In 1776 the so-called Founding Fathers were desperately fighting for freedom against long odds, against a system that was vast, that was massively overwhelming, but they had a vision and a tenacity that eventually won them their war. Their battle cries could be heard from hill to hill, from town to town, and from forest to forest, as they found a liberation that had long been lost. That sound has reverberated down through the years in anthems, in chants, in speeches oft repeated down the line. It resonates with me in a profound way because sounds bring with them memories and a connection that cannot be achieved any other way.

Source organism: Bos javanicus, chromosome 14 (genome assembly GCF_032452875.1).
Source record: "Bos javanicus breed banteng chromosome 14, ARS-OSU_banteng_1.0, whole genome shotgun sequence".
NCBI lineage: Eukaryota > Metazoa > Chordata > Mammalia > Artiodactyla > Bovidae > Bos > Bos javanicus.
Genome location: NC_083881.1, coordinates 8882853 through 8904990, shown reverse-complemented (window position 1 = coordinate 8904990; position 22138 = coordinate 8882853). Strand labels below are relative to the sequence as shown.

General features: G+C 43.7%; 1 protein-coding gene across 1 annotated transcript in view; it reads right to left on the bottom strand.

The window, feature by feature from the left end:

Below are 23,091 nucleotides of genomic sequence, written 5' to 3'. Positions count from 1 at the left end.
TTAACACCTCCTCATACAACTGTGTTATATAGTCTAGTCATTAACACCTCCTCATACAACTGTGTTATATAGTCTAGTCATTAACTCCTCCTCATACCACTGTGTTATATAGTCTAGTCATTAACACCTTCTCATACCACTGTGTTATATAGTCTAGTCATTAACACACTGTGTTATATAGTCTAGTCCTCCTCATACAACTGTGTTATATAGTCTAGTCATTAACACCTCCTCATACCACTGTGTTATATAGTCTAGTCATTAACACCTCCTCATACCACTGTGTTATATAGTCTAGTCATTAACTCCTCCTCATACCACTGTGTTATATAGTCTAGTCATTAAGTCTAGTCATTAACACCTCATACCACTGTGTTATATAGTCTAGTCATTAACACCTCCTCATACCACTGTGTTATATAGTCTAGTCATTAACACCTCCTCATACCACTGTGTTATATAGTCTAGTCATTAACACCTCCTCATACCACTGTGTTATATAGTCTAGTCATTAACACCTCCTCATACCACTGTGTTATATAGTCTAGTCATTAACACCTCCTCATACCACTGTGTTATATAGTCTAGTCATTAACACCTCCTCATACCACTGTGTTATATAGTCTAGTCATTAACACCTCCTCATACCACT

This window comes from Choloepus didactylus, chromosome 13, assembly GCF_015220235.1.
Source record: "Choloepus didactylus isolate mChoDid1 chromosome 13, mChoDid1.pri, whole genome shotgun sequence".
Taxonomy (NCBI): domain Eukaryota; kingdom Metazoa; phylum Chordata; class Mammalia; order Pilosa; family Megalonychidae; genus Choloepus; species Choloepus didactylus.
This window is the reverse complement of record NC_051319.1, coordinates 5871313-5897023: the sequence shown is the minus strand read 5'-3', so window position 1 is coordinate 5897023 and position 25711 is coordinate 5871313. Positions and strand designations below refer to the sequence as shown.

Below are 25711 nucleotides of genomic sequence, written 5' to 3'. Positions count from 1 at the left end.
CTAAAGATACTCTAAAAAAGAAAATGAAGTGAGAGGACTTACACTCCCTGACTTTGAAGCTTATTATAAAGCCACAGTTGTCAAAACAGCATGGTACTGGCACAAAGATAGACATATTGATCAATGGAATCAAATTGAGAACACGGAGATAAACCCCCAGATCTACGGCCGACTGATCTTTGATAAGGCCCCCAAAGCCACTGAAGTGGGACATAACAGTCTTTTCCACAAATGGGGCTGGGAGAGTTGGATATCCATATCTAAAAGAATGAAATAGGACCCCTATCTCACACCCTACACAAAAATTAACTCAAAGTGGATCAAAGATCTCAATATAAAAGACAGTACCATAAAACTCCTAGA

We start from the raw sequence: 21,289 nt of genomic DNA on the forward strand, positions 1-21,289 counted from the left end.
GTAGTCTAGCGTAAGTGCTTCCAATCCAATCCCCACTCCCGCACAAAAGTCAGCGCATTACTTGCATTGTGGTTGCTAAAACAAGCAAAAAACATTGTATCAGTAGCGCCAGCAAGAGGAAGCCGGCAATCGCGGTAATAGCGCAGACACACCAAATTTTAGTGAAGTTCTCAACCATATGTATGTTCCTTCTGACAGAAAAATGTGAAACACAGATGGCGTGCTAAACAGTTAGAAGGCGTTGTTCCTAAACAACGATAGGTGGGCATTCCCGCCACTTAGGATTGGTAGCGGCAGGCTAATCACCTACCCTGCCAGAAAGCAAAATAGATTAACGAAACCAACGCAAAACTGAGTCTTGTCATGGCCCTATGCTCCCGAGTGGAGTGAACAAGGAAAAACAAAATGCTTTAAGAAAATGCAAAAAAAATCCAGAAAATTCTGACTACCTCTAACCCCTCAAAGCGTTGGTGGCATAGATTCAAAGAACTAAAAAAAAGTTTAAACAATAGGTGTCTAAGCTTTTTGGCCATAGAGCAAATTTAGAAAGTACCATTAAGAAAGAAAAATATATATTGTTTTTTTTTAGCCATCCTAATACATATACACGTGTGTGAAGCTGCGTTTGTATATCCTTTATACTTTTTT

One hundred years later newly freed slaves were making their way North with no real plans except getting themselves and their families away from the plantations that had stolen their identities. They had no jobs, no job prospects, and were facing a world that was still highly segregated and discriminatory, even in the north. These slaves had one thing that kept them striving, that kept them moving up the path, and it was embedded deeply in the fabric of their negro spirituals, in the hymns sacred to them by way of religion, and of shared experience, and of shared loss. These hymns became their own war cries, their own way to define themselves in a world that left them undefined, that left them as less than human.